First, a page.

Tupperware Makes a Move Toward Sustainable Retailing

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Tupperware is a brand name that’s associated with storage and preserving food. Tupperware It’s a company that’s made a name for itself with innovative design and quality construction.

Its signature containers are stocked at a handful of major retailers, but until recently they were sold solely through in-home “Tupperware parties.”

But that’s changing. In early October, Tupperware began selling its plastic products in stores nationwide, a move that marks the biggest shift in the brand’s history.

The company’s new retail strategy aims to target a more millennial and Gen Z audience, whose shopping habits are changing the way they buy and use plastics. It also seeks to eliminate single-use packaging, boost its use of renewable energy and reduce its water and energy consumption by 85%.

To do this, the company launched a sustainability initiative called No Time to Waste that focuses on everything from how it sources its raw materials to how it collects and recycles used products. Its goal is to significantly reduce plastic and food waste by 2025, and to recycle 90% of its returned products.

Tupperware’s plastic lids are patented, so they seal tightly around the contents of the container. They’re light-weight, air-tight, indestructible and waxy textured for a good grip.

They’re also easy to clean. In addition, most plastic Tupperware is BPA-free.

When Tupper first started out, his most famous invention was a set of storage canisters with locking lids that made burping sounds when they were properly “burped.” He called this sealing method, the Tupper Seal, and it became a classic part of a Tupperware presentation. The hostess would show off the containers to a group of friends or family members and explain how they could save time and money by keeping leftovers fresh.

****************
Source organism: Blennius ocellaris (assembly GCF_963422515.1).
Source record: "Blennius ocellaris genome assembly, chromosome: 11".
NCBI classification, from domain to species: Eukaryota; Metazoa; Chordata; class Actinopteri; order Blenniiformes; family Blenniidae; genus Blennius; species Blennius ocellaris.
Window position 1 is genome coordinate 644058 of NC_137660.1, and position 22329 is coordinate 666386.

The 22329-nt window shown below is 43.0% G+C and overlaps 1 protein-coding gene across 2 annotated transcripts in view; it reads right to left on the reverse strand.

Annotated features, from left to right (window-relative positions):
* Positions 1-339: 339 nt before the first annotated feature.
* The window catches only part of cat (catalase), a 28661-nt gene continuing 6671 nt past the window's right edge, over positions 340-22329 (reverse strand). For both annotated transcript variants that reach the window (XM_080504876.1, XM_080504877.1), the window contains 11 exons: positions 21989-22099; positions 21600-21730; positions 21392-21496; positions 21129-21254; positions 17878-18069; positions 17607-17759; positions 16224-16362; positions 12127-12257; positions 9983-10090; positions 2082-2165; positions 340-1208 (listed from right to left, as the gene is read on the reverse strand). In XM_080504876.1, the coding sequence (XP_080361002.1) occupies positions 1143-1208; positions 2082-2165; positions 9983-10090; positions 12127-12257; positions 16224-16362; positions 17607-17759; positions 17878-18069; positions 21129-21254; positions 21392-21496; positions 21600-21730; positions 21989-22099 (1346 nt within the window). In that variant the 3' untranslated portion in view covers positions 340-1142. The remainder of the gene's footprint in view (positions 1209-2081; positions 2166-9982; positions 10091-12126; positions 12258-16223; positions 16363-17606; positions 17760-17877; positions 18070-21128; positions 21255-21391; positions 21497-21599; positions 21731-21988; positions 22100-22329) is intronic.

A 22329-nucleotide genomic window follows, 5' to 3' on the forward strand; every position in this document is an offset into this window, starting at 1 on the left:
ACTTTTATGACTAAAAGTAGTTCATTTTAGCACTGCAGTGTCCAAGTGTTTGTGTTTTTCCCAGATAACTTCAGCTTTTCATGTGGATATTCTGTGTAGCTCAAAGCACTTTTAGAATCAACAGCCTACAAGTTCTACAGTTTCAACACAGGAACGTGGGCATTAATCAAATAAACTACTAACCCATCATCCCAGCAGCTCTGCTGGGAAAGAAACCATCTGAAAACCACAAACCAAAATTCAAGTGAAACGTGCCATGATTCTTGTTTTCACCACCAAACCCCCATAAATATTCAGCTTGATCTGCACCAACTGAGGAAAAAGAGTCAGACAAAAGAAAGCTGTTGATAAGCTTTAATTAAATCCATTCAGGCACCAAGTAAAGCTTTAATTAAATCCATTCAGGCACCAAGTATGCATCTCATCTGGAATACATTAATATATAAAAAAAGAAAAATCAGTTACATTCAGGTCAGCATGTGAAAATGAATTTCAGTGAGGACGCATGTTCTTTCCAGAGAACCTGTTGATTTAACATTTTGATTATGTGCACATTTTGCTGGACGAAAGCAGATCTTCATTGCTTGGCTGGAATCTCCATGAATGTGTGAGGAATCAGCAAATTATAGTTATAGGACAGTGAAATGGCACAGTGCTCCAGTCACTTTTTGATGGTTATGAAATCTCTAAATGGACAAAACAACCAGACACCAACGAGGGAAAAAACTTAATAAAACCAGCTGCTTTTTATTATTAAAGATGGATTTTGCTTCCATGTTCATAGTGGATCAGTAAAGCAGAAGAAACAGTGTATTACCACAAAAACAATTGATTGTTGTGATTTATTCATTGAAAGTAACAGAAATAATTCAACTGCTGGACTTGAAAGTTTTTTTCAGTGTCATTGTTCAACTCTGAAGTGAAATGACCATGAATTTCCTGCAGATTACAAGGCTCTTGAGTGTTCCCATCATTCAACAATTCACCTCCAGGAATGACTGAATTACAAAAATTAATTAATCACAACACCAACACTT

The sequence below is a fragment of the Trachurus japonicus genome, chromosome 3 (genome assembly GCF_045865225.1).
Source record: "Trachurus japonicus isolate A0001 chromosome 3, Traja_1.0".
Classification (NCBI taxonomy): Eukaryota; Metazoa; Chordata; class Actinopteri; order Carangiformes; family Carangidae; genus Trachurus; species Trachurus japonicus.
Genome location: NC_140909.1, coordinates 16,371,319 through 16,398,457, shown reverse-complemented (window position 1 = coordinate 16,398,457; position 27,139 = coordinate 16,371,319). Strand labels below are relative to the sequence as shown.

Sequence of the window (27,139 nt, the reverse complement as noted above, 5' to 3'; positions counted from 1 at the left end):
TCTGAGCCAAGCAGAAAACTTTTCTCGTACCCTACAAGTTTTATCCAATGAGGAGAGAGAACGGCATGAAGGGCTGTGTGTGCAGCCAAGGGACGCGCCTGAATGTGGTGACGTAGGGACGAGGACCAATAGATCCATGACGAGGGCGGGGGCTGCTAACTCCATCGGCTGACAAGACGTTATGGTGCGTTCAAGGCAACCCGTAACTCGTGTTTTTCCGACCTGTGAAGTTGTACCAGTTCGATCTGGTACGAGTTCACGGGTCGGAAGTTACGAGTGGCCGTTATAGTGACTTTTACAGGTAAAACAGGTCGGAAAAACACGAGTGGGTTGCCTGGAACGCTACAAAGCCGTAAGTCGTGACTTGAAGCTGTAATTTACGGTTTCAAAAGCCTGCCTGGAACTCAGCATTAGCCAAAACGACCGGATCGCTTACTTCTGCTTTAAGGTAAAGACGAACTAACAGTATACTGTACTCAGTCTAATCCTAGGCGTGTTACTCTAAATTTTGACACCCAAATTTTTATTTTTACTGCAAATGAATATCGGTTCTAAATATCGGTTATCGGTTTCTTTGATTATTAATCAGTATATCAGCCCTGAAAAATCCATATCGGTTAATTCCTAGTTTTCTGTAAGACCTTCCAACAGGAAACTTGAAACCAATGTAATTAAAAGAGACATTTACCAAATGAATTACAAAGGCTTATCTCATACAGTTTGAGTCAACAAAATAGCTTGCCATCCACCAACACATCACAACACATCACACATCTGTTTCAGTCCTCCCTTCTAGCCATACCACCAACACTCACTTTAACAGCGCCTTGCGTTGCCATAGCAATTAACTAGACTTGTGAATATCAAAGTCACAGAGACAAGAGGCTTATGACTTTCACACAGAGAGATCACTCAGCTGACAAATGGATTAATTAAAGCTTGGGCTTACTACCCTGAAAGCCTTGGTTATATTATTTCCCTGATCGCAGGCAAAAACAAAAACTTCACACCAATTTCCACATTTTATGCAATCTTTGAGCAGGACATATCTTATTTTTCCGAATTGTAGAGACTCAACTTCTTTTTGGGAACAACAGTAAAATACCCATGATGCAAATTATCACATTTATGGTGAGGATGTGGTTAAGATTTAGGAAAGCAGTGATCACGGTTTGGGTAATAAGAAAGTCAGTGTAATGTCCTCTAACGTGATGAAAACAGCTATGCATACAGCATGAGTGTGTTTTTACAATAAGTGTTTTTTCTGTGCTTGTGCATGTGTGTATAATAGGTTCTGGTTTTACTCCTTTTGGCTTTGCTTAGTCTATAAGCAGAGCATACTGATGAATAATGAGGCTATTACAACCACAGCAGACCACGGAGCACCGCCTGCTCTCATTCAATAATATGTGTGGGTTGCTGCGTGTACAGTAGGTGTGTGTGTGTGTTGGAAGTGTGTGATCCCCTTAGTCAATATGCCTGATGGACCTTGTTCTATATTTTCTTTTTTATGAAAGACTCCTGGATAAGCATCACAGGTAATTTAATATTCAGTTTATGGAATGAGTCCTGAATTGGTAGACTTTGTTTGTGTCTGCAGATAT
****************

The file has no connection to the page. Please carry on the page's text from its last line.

The hostess would then encourage her guests to buy a few items and provide them with samples to try at home. In some cases, she even offered to send the samples to her guests’ homes if they ordered enough products to cover the shipping costs.

A popular and fun way to promote the Tupperware line, the Tupperware Party was a non-traditional sales strategy that allowed women to be the face of the company. The hostess would set up a table with Tupperware products and a dealer to demonstrate them.

During the Tupperware Party, the hostess was rewarded with money for the products she sold, and she could earn even more by recruiting other homemakers to sell for her. These so-called “Tupperware dealers” were a significant component of the sales force that helped make Tupperware a household name, according to Kealing.

Many of these women were stay-at-home moms whose husbands expected them to keep home and raise the children, she says. But they earned income and recognition as well, which empowered them to make their own decisions about whether to stay at home or work outside the home.

By the 1950s, the brand was booming and a growing network of Tupperware dealers, distributors and managers made up a significant segment of the sales force. These home-based entrepreneurs were a key piece of the company’s success and were largely women. They built a reputation as savvy business women and encouraged women to become self-reliant, Kealing says.

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